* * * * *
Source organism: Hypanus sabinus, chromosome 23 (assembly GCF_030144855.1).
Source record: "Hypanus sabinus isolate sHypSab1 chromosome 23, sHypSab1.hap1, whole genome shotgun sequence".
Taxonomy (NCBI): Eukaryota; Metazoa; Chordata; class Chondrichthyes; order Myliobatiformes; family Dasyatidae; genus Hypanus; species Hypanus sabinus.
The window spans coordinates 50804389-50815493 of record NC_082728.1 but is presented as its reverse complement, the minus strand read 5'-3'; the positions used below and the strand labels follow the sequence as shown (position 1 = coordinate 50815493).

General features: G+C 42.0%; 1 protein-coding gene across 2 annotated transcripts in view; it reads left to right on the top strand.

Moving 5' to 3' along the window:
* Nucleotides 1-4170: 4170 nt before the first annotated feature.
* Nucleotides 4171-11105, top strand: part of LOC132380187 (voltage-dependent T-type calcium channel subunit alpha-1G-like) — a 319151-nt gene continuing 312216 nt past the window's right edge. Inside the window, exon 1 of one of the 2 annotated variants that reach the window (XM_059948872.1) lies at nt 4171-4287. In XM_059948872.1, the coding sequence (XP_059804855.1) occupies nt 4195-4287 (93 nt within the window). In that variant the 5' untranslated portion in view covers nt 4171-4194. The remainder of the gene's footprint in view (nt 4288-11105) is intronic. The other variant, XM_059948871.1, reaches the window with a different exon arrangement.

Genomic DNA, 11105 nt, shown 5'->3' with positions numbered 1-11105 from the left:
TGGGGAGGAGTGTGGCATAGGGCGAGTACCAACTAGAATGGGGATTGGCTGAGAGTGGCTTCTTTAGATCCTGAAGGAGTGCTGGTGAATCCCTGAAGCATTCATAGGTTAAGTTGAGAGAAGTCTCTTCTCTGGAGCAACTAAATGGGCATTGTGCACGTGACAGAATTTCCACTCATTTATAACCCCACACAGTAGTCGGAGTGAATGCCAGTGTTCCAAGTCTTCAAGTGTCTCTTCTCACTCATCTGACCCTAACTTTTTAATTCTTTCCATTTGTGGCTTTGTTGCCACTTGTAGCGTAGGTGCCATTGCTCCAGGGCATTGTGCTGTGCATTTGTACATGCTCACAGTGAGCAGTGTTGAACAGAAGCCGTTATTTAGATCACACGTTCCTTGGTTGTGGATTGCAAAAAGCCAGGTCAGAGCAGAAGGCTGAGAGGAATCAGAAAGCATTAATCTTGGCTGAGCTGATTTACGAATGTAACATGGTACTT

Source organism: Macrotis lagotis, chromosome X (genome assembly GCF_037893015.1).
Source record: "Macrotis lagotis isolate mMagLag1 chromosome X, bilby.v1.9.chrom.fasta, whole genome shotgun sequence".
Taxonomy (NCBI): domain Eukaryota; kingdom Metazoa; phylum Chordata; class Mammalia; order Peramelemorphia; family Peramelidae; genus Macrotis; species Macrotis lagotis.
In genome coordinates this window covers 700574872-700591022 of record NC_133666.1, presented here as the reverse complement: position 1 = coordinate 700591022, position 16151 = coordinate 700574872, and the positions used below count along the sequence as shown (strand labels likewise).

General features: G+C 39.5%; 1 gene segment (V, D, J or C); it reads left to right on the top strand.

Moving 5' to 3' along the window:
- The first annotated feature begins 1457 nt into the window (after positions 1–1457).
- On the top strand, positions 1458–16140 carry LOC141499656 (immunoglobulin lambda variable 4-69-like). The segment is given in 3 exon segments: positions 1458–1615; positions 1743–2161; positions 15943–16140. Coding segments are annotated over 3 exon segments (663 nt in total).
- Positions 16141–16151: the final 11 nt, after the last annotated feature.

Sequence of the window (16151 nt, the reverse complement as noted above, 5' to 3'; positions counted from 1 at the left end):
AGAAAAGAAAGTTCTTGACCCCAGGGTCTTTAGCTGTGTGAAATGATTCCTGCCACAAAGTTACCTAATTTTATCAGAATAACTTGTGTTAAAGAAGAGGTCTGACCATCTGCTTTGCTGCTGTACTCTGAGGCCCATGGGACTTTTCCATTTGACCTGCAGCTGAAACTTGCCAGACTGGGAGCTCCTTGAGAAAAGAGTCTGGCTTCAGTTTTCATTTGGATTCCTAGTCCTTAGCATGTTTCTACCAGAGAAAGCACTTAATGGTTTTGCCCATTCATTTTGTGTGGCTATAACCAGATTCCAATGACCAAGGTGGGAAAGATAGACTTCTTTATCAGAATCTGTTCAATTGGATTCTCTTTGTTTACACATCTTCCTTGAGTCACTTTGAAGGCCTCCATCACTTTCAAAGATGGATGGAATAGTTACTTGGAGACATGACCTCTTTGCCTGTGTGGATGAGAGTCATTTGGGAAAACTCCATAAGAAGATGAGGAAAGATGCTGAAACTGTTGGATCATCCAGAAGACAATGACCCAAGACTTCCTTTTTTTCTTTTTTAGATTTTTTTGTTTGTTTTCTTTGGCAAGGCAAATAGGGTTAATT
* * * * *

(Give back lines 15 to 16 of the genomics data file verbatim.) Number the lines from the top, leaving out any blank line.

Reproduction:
General features: G+C 39.5%; 1 gene segment (V, D, J or C); it reads left to right on the top strand.

Moving 5' to 3' along the window: